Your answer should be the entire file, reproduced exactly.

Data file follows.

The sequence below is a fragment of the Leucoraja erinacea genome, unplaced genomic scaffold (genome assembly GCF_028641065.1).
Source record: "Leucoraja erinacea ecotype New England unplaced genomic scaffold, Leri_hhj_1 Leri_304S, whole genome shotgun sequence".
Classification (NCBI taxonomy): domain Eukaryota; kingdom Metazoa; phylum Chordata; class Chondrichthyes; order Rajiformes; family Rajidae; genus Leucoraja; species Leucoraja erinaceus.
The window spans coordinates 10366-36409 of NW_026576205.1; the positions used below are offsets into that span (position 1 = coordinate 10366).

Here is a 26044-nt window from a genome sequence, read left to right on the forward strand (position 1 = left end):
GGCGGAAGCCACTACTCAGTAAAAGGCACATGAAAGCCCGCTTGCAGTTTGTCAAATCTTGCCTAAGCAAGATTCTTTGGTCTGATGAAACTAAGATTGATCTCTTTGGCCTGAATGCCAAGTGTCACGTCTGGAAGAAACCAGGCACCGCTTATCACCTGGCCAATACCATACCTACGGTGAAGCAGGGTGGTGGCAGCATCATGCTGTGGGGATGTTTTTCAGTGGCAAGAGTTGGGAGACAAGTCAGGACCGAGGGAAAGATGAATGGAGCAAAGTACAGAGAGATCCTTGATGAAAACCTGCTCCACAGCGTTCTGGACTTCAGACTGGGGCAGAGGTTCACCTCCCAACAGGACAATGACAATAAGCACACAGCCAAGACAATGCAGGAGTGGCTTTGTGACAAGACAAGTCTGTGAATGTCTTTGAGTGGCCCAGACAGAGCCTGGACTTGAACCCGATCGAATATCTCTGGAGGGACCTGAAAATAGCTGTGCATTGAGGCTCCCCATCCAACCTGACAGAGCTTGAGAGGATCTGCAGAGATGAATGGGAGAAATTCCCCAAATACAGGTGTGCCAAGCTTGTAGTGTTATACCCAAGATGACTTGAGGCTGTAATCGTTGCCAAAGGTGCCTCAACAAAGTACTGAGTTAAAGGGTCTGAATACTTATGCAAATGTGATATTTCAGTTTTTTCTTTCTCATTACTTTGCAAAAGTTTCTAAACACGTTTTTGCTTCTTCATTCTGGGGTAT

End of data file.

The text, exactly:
The sequence below is a fragment of the Leucoraja erinacea genome, unplaced genomic scaffold (genome assembly GCF_028641065.1).
Source record: "Leucoraja erinacea ecotype New England unplaced genomic scaffold, Leri_hhj_1 Leri_304S, whole genome shotgun sequence".
Classification (NCBI taxonomy): domain Eukaryota; kingdom Metazoa; phylum Chordata; class Chondrichthyes; order Rajiformes; family Rajidae; genus Leucoraja; species Leucoraja erinaceus.
The window spans coordinates 10366-36409 of NW_026576205.1; the positions used below are offsets into that span (position 1 = coordinate 10366).

Here is a 26044-nt window from a genome sequence, read left to right on the forward strand (position 1 = left end):
GGCGGAAGCCACTACTCAGTAAAAGGCACATGAAAGCCCGCTTGCAGTTTGTCAAATCTTGCCTAAGCAAGATTCTTTGGTCTGATGAAACTAAGATTGATCTCTTTGGCCTGAATGCCAAGTGTCACGTCTGGAAGAAACCAGGCACCGCTTATCACCTGGCCAATACCATACCTACGGTGAAGCAGGGTGGTGGCAGCATCATGCTGTGGGGATGTTTTTCAGTGGCAAGAGTTGGGAGACAAGTCAGGACCGAGGGAAAGATGAATGGAGCAAAGTACAGAGAGATCCTTGATGAAAACCTGCTCCACAGCGTTCTGGACTTCAGACTGGGGCAGAGGTTCACCTCCCAACAGGACAATGACAATAAGCACACAGCCAAGACAATGCAGGAGTGGCTTTGTGACAAGACAAGTCTGTGAATGTCTTTGAGTGGCCCAGACAGAGCCTGGACTTGAACCCGATCGAATATCTCTGGAGGGACCTGAAAATAGCTGTGCATTGAGGCTCCCCATCCAACCTGACAGAGCTTGAGAGGATCTGCAGAGATGAATGGGAGAAATTCCCCAAATACAGGTGTGCCAAGCTTGTAGTGTTATACCCAAGATGACTTGAGGCTGTAATCGTTGCCAAAGGTGCCTCAACAAAGTACTGAGTTAAAGGGTCTGAATACTTATGCAAATGTGATATTTCAGTTTTTTCTTTCTCATTACTTTGCAAAAGTTTCTAAACACGTTTTTGCTTCTTCATTCTGGGGTAT